For some, using Light Emitting Diodes (LED) to treat certain skin issues like acne and aging may sound too good to be true. How is it that shining a light on your client’s face will clear up those pesky breakouts and plump up their skin? Well, the science is in the stars. About 40 years ago, scientists at NASA discovered through plant growth experiments that light therapy was a beneficial way to repair damaged cells and speed up the healing process.
Through the years the basis for this technology has been accepted as a non-invasive popular application to treat a variety of common skin conditions. LED photomodulation works similar to the way photosynthesis works in plants as it triggers the body to convert the light energy into cell energy. The light encourages natural cellular activity and “re-energizes” the cells in the skin.
While the visible spectrum of light can be represented in many LED devices, we are focusing on the most researched and effective light waves: Red and Blue.
Red for Wrinkles
Red light therapy, is a technology that uses visible red light wavelengths from 630-660 nanometers and infrared light wavelengths at around 880nm to penetrate deep into the layers of the skin. Red and Infrared light increases energy inside cells and jump-starts the production of collagen and elastin to help make skin firm and supple. Because the layers of the skin have a high content of blood and water, it makes it easy for the skin to absorb light. Most researchers agree that light therapy increases production of Adenosine Triphosphate (ATP)—the energy or battery life of cells—and it may also work by targeting water layers on elastin, gradually restoring its elastic function reducing the appearance of facial wrinkles. In addition, Red Infrared light therapy also assists with blood circulation, which effectively transports oxygen and nutrients to the skin. Along with fighting wrinkles, red light therapy has been used in skin healing for rosacea and even eczema.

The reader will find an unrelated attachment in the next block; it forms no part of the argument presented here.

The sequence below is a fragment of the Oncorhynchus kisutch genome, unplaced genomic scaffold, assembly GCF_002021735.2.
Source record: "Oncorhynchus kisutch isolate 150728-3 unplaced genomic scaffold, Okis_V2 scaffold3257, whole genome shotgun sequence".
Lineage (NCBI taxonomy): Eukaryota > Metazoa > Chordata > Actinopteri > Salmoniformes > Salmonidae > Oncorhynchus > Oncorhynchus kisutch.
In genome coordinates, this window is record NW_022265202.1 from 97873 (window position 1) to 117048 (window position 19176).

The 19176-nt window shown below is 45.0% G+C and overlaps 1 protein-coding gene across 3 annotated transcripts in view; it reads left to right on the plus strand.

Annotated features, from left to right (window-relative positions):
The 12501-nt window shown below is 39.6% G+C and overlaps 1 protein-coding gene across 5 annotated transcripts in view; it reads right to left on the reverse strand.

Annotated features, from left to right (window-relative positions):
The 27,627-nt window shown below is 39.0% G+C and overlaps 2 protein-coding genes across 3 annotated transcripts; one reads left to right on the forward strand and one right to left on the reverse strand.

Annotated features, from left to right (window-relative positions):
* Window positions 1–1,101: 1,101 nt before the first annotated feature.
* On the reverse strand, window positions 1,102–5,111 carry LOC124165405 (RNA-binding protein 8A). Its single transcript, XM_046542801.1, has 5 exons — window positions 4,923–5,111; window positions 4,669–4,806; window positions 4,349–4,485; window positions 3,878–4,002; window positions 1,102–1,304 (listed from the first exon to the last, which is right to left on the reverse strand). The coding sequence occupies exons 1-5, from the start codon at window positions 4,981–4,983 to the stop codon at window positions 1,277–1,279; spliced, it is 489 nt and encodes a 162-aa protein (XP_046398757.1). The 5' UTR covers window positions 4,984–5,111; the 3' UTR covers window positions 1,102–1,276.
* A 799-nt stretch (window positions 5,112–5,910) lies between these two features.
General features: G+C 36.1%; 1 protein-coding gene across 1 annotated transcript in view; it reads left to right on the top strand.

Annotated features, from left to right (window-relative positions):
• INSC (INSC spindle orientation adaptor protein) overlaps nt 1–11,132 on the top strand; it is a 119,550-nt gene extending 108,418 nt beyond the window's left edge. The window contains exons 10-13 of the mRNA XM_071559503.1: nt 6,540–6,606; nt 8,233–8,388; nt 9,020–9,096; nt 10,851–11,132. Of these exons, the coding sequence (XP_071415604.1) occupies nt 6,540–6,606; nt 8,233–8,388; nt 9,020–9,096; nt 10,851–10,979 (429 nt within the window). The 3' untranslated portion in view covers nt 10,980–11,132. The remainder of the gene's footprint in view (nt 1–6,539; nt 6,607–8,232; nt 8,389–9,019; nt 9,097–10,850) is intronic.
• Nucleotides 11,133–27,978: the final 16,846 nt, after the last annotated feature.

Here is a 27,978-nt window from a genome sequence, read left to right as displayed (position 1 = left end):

Blue for Blemishes
Blue light has a wavelength of 400–490 nm and has special effects on the skin especially when it comes to treating acne. When blue light reaches the sebaceous glands in the skin, it can help excite porphyrins, which are compounds inside acne bacteria (Propionibacterium acnes). When porphyrins are activated, they release reactive oxygen molecules that damage the bacteria internally, basically killing the bacteria from the inside out. Since red light helps accelerate wound repair, it’s often used in combination with blue light to treat acne, encourage healing, and lessen acne scarring and under the skin lesions.
These two light wavelengths can effectively and gently make significant changes in the skin at a deep level by repairing cells, stimulating collagen and elastin and helping to treat acne. By incorporating these light therapies you can add another level of expertise to your skin treatments and energize your services.
Keep in mind before shining that light—manufacturers of LED devices must gain FDA clearance in order to make certain claims about their devices. It’s always good to check on the company’s status and proven results before purchasing so you can ensure your client’s treatment is on track for optimal skin health.
To see LED in action, watch the IDI webisode Using Machines to Power up Your Treatments-Part 2.
Shining the Light on LED
by Beth Bialko, US